First up, John Galliano puts on a brown shirt. You may have heard of this...the famous designer for the House of Dior was caught on video professing his love for Hitler. Fall out: Natalie Portman, a Dior spokeswoman, made clear her distaste and refusal to have any association with the man. And the House itself pulled a Trump. Thus ends the career of a prominent high-fashion auteur. Yet, as always, one has to wonder if we truly know the context. Could there be more going on than we know? Or is it enough to know that he spouted vile anti-semitic sentiments? Normally, I'm not too bothered by haute-couture drama. I love the art of those catwalk-in-the-sky fashion collections, but from a distance I'm entirely comfortable with. But given all the celebrity spectacles going on these days - Charlie Sheen, anyone? - I have to wonder to what extent we're in any position to judge, comment, or otherwise opine. Perhaps the moral of the story is that sometimes people need help, and we should strive to be more compassionate even when the subject is so flagrantly offensive.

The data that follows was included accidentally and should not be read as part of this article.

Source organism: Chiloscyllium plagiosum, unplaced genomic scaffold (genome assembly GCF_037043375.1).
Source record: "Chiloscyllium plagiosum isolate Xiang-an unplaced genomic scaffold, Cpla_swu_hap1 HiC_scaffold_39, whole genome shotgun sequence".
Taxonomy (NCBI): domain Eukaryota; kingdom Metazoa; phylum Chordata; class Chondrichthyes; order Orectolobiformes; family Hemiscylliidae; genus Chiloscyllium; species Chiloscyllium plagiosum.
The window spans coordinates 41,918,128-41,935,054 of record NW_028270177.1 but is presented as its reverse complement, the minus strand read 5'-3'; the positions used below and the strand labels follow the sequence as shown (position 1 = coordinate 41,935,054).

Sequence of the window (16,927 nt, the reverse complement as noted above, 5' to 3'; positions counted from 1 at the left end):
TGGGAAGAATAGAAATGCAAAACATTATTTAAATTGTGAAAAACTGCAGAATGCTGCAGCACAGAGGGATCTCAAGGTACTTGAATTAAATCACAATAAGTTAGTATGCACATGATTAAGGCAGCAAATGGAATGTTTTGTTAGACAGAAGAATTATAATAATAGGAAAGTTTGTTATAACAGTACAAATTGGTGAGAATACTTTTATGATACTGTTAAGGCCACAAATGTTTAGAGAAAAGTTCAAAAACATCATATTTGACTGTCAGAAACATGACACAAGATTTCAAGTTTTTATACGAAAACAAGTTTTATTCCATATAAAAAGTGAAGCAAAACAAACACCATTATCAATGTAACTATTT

For more, the New York Times has an eminently more informed piece than I could write.
In happier news, the news service of the SyFy Channel, Blastr, posted a link to a collection by designer Jeremy Scott that features some superhero-themed ensemble in a collection that is already overflowing with pop-culture references. It's worth sharing the discovery, because it's just so exuberant and fun. To wit,
Captain Marvel/Mary Marvel/Black Adam:
But it's not all comic books. The collection features equally outlandish designs barely contained by the runway:
Ay carumba! All the power goes to folk who'd wear these on the streets. See more of Scott's Fall 2011 collection at style.com here.
Note: Images borrowed from style.com for illustration purposes only.